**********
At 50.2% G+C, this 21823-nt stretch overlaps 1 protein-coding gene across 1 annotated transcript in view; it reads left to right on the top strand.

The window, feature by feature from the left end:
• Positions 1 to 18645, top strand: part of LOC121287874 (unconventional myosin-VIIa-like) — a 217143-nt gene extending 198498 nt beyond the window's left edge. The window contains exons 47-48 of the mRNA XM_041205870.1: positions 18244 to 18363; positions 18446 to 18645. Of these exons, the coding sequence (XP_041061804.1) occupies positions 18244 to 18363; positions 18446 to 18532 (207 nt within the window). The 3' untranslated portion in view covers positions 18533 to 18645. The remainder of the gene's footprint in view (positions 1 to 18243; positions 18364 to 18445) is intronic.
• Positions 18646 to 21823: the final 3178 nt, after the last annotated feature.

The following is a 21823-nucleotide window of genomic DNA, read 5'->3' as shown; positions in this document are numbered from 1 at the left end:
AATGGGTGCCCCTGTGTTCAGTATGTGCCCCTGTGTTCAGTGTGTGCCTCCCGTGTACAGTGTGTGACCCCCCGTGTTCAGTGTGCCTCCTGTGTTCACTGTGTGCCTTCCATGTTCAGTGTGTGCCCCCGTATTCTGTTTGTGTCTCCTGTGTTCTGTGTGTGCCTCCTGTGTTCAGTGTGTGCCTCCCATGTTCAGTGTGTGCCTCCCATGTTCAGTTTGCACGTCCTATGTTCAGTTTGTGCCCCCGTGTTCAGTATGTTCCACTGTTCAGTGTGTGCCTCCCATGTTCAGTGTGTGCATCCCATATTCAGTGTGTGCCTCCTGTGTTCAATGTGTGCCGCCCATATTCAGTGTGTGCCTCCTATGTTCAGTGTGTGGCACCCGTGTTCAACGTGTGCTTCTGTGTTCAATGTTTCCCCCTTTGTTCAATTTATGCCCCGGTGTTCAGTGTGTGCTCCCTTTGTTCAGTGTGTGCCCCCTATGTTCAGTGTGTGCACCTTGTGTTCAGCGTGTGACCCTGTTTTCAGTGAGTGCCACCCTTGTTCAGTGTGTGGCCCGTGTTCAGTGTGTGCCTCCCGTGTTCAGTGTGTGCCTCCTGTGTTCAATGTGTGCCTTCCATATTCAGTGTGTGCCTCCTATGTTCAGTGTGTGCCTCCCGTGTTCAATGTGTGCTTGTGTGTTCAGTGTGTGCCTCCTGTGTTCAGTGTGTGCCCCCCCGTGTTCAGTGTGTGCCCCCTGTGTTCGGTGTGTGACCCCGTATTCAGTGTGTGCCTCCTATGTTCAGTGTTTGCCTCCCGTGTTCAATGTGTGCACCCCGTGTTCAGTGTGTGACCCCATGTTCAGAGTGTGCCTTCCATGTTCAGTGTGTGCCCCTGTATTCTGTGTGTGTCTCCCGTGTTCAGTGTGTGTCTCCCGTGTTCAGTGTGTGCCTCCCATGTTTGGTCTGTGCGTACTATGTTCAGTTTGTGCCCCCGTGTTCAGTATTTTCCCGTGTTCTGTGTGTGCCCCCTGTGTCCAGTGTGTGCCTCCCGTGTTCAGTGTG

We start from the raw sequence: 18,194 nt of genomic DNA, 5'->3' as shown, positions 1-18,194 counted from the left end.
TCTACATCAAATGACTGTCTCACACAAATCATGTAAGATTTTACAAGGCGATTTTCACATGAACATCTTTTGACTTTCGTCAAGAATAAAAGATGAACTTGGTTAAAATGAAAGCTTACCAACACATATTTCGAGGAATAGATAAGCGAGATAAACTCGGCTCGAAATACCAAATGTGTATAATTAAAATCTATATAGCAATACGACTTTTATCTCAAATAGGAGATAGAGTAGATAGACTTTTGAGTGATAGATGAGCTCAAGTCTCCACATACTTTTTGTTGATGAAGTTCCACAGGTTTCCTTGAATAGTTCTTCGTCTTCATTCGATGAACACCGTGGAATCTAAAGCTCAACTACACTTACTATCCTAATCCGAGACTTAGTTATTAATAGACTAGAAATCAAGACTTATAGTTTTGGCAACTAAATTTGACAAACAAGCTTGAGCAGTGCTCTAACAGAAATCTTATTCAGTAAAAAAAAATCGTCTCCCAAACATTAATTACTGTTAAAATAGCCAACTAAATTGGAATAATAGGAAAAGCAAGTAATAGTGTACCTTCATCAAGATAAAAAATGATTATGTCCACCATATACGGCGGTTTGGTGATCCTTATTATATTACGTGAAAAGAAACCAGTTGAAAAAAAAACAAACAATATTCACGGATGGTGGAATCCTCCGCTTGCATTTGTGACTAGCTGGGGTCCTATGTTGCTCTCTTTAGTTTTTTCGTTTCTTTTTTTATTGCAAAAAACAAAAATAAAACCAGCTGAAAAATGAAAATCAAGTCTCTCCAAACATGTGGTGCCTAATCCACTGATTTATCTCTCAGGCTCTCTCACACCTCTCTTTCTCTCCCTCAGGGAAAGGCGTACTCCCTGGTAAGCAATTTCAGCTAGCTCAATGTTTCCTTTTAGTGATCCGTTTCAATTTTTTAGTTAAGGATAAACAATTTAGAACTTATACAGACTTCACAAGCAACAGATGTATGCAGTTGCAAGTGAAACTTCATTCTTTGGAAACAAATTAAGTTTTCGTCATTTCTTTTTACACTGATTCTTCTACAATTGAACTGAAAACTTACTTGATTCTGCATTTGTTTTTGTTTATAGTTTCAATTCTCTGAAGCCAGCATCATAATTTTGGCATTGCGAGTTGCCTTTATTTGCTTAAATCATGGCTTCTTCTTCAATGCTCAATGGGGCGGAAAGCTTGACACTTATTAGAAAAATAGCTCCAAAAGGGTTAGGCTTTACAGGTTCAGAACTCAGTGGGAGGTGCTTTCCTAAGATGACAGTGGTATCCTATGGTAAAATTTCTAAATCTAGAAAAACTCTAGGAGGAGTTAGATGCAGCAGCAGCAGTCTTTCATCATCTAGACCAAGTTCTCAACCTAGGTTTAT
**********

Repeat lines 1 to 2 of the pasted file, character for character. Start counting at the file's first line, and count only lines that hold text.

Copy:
At 50.2% G+C, this 21823-nt stretch overlaps 1 protein-coding gene across 1 annotated transcript in view; it reads left to right on the top strand.

The window, feature by feature from the left end: